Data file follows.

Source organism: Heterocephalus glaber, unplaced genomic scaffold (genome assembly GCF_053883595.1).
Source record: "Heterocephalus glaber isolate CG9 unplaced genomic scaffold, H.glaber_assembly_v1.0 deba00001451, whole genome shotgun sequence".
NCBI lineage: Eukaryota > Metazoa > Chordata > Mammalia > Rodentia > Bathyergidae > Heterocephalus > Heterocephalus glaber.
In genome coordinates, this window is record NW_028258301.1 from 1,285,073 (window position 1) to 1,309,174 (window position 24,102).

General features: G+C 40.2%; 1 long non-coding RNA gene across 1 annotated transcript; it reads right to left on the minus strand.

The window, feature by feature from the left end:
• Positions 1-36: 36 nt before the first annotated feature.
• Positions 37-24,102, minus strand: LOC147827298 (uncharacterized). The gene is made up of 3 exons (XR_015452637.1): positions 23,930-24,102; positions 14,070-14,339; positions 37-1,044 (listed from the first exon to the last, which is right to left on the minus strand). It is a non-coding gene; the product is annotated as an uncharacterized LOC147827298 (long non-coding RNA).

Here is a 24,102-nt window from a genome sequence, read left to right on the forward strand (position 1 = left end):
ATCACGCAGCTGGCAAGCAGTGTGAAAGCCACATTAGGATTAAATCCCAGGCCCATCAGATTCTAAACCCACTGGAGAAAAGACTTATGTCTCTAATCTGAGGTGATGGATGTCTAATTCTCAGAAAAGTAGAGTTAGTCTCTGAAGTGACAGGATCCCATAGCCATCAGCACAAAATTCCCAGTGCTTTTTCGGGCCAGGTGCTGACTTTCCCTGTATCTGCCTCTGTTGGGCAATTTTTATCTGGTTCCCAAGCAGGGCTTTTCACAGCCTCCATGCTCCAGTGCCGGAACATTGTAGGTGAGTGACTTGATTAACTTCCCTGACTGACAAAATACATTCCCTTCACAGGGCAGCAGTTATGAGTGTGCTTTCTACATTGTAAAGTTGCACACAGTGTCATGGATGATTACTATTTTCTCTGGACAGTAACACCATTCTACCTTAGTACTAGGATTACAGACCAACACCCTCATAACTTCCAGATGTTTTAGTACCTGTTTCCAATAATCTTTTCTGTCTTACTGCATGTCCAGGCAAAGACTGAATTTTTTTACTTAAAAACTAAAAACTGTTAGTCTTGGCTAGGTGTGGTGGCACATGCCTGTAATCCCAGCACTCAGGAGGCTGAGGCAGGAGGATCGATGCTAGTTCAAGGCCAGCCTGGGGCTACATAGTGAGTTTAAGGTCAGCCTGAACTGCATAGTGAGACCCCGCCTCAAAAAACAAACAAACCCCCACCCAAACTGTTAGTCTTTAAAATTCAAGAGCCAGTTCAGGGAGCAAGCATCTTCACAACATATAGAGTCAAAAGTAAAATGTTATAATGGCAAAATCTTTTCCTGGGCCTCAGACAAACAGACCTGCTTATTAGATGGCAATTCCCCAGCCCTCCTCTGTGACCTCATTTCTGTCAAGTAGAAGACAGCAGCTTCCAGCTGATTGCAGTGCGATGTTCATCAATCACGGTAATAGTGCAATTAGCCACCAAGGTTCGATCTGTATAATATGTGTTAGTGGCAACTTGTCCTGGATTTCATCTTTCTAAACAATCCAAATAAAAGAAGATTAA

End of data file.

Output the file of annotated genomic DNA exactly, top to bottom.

Source organism: Heterocephalus glaber, unplaced genomic scaffold (genome assembly GCF_053883595.1).
Source record: "Heterocephalus glaber isolate CG9 unplaced genomic scaffold, H.glaber_assembly_v1.0 deba00001451, whole genome shotgun sequence".
NCBI lineage: Eukaryota > Metazoa > Chordata > Mammalia > Rodentia > Bathyergidae > Heterocephalus > Heterocephalus glaber.
In genome coordinates, this window is record NW_028258301.1 from 1,285,073 (window position 1) to 1,309,174 (window position 24,102).

General features: G+C 40.2%; 1 long non-coding RNA gene across 1 annotated transcript; it reads right to left on the minus strand.

The window, feature by feature from the left end:
• Positions 1-36: 36 nt before the first annotated feature.
• Positions 37-24,102, minus strand: LOC147827298 (uncharacterized). The gene is made up of 3 exons (XR_015452637.1): positions 23,930-24,102; positions 14,070-14,339; positions 37-1,044 (listed from the first exon to the last, which is right to left on the minus strand). It is a non-coding gene; the product is annotated as an uncharacterized LOC147827298 (long non-coding RNA).

Here is a 24,102-nt window from a genome sequence, read left to right on the forward strand (position 1 = left end):
ATCACGCAGCTGGCAAGCAGTGTGAAAGCCACATTAGGATTAAATCCCAGGCCCATCAGATTCTAAACCCACTGGAGAAAAGACTTATGTCTCTAATCTGAGGTGATGGATGTCTAATTCTCAGAAAAGTAGAGTTAGTCTCTGAAGTGACAGGATCCCATAGCCATCAGCACAAAATTCCCAGTGCTTTTTCGGGCCAGGTGCTGACTTTCCCTGTATCTGCCTCTGTTGGGCAATTTTTATCTGGTTCCCAAGCAGGGCTTTTCACAGCCTCCATGCTCCAGTGCCGGAACATTGTAGGTGAGTGACTTGATTAACTTCCCTGACTGACAAAATACATTCCCTTCACAGGGCAGCAGTTATGAGTGTGCTTTCTACATTGTAAAGTTGCACACAGTGTCATGGATGATTACTATTTTCTCTGGACAGTAACACCATTCTACCTTAGTACTAGGATTACAGACCAACACCCTCATAACTTCCAGATGTTTTAGTACCTGTTTCCAATAATCTTTTCTGTCTTACTGCATGTCCAGGCAAAGACTGAATTTTTTTACTTAAAAACTAAAAACTGTTAGTCTTGGCTAGGTGTGGTGGCACATGCCTGTAATCCCAGCACTCAGGAGGCTGAGGCAGGAGGATCGATGCTAGTTCAAGGCCAGCCTGGGGCTACATAGTGAGTTTAAGGTCAGCCTGAACTGCATAGTGAGACCCCGCCTCAAAAAACAAACAAACCCCCACCCAAACTGTTAGTCTTTAAAATTCAAGAGCCAGTTCAGGGAGCAAGCATCTTCACAACATATAGAGTCAAAAGTAAAATGTTATAATGGCAAAATCTTTTCCTGGGCCTCAGACAAACAGACCTGCTTATTAGATGGCAATTCCCCAGCCCTCCTCTGTGACCTCATTTCTGTCAAGTAGAAGACAGCAGCTTCCAGCTGATTGCAGTGCGATGTTCATCAATCACGGTAATAGTGCAATTAGCCACCAAGGTTCGATCTGTATAATATGTGTTAGTGGCAACTTGTCCTGGATTTCATCTTTCTAAACAATCCAAATAAAAGAAGATTAA